Apple Inc. (NASDAQ:AAPL) is no longer a computer company, but selling computers is still one of its biggest lines of business. One of the key ways the company markets its premium Mac PCs is by touting the security advantages of macOS over Microsoft Corporation’s (NASDAQ:MSFT) Windows. Yesterday’s macOS critical security issue was an embarrassment to Apple that resulted in a rapid, forced fix for High Sierra users, and a rare public apology from the company.
The day after, the aftermath of the macOS critical security issue includes a support document walking users through a manual fix (after the patch introduced another macOS bug) and a tarnished reputation. AAPL stock was down 2% on the news.
Apple released High Sierra, the latest version of its macOS PC operating system back in September. Prior to the release date, it had gone through months of beta testing. And somehow, it was only yesterday that a serious vulnerability was discovered and then shared on social media.
Someone entering the user name “root” with no password would gain complete access to any Mac running High Sierra. This would give the intruder access to everything on that Mac, including all data stored on it, as well as the ability to modify legitimate accounts and other super-user privileges. When it comes to a security flaw, this was about as bad as it gets. And it was a major black eye for Apple, which heavily promotes the security advantages of macOS and its Mac computers.
After news of the macOS critical security issue went public, AAPL stock slid 2%. It was likely part of a broader tech sell-off that took place on Tuesday, but the publicity over the high profile macOS bug definitely didn’t help.
To the company’s credit, it immediately pushed out a security update to Macs running High Sierra. Apple also released a rare statement, telling MacRumors:
“Security is a top priority for every Apple product, and regrettably we stumbled with this release of macOS.
When our security engineers became aware of the issue Tuesday afternoon, we immediately began working on an update that closes the security hole. This morning, as of 8 a.m., the update is available for download, and starting later today it will be automatically installed on all systems running the latest version (10.13.1) of macOS High Sierra.
We greatly regret this error and we apologize to all Mac users, both for releasing with this vulnerability and for the concern it has caused. Our customers deserve better. We are auditing our development processes to help prevent this from happening again.”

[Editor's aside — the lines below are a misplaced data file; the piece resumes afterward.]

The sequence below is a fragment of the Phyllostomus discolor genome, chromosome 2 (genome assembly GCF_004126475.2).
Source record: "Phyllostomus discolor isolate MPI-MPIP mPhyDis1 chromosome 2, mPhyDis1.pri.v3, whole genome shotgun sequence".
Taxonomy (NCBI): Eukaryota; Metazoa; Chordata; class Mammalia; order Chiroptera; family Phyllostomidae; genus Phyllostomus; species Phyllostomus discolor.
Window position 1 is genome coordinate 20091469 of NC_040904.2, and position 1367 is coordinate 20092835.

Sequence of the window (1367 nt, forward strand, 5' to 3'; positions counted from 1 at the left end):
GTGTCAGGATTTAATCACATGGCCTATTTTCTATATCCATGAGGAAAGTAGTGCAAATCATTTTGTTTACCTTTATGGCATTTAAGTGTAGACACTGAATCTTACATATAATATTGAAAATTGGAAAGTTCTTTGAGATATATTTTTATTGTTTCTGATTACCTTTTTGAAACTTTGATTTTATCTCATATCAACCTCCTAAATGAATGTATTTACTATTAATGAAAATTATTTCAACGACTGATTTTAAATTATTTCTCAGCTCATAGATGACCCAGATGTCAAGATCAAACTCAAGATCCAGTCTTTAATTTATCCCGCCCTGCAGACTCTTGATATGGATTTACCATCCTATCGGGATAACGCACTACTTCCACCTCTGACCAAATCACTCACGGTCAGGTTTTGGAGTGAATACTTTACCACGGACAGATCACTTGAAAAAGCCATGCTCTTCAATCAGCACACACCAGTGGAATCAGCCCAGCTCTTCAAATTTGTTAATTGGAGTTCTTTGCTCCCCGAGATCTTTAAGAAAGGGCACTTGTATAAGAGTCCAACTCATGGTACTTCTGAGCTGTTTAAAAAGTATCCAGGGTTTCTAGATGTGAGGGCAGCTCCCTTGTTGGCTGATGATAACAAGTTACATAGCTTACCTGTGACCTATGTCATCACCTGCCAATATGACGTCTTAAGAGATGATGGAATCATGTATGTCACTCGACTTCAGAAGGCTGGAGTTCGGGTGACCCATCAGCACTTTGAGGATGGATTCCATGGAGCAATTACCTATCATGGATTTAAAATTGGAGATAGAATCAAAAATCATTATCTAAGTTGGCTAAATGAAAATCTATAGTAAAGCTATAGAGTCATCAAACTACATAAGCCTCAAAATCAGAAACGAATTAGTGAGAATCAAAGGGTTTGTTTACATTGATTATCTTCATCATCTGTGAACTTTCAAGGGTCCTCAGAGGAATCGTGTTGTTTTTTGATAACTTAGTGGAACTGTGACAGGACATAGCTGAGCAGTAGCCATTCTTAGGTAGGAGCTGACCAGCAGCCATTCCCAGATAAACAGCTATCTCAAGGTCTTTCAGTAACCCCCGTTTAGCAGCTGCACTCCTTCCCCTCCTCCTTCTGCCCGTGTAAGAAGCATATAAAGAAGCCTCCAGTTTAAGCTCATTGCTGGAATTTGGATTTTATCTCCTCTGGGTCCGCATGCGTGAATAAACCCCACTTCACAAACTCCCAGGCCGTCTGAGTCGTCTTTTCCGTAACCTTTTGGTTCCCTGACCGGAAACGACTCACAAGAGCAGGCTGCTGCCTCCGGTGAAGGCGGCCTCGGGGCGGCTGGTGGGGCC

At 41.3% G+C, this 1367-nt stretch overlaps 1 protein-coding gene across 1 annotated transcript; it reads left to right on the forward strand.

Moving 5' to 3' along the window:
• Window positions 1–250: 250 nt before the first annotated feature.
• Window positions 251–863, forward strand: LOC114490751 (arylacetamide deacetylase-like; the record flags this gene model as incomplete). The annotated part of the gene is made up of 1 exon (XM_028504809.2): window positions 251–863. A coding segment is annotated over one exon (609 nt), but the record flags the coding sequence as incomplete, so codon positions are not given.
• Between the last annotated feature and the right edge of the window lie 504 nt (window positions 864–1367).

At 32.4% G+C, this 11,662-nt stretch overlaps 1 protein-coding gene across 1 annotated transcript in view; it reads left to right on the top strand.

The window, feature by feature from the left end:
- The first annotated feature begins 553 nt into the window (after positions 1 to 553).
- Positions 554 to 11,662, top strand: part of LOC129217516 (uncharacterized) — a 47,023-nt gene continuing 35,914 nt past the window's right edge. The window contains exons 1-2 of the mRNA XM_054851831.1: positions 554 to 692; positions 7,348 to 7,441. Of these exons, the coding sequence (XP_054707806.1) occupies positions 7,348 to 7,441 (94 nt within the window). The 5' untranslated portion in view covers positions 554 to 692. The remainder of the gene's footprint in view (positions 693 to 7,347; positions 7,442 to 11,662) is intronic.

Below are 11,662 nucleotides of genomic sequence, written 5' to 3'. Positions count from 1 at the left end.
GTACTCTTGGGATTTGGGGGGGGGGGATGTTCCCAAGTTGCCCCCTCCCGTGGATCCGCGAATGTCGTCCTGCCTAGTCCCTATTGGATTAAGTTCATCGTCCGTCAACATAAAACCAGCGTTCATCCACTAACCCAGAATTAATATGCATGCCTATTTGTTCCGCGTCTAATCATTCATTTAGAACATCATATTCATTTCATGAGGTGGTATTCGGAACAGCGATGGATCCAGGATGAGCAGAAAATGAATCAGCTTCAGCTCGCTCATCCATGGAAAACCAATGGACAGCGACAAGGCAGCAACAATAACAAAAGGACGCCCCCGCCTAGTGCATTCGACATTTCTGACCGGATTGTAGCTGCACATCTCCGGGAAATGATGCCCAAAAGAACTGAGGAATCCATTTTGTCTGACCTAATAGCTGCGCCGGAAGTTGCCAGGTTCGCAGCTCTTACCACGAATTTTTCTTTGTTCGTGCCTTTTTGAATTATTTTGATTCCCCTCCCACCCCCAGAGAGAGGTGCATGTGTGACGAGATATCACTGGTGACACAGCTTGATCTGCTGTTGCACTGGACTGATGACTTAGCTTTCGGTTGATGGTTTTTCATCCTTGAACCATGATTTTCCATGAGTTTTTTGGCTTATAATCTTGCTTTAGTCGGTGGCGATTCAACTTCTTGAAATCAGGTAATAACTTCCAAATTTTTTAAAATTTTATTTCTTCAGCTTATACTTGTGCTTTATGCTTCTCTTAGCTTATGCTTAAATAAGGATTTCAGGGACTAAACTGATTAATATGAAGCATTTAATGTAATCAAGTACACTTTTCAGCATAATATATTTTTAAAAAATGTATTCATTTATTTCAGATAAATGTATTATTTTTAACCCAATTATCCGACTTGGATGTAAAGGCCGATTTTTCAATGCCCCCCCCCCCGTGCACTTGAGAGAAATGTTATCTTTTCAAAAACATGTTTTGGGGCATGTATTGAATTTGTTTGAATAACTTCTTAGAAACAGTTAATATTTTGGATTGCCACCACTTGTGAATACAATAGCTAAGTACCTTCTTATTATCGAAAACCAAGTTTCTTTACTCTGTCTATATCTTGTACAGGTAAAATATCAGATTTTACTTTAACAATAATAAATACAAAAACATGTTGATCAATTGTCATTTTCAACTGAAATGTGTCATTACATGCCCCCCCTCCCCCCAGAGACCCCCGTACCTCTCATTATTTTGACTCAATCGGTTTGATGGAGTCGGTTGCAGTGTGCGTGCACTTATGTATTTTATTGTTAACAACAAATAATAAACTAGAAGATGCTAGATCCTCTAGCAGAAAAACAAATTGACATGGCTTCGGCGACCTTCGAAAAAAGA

In the rush to address the macOS critical security issue, Apple inadvertently introduced a new macOS bug that disabled Mac file sharing for many users. This morning the company published a support document walking users through the process to fix the fix. Again, not great PR when it comes to selling Macs.
While iPhone sales are the primary driver of AAPL stock, the company’s third-largest divisional source of revenue is Mac sales. Last quarter, they accounted for $7.2 billion in revenue. One key selling point of Apple’s computers compared to Windows has always been security. However, that advantage has been under fire in recent years as Macs were increasingly targeted.
Knowing that Apple would release such a critical vulnerability is going to hit the Mac’s reputation even further. What other serious weaknesses are out there? And while the immediate security patch release put a positive spin on things, some of the shine wore off by introducing a significant macOS bug that requires manual user intervention to fix.
The fallout from this incident is not going to help Mac sales, which sometimes struggled in the past year.
While the drop in AAPL stock yesterday was likely attributable to a tech sell-off that hit Apple’s rivals just as hard — Alphabet Inc (NASDAQ:GOOG, NASDAQ:GOOGL) was down 2.4%, for example — the negative publicity over the high profile macOS bug added fuel to the fire.
As of this writing, Brad Moon did not hold a position in any of the aforementioned securities.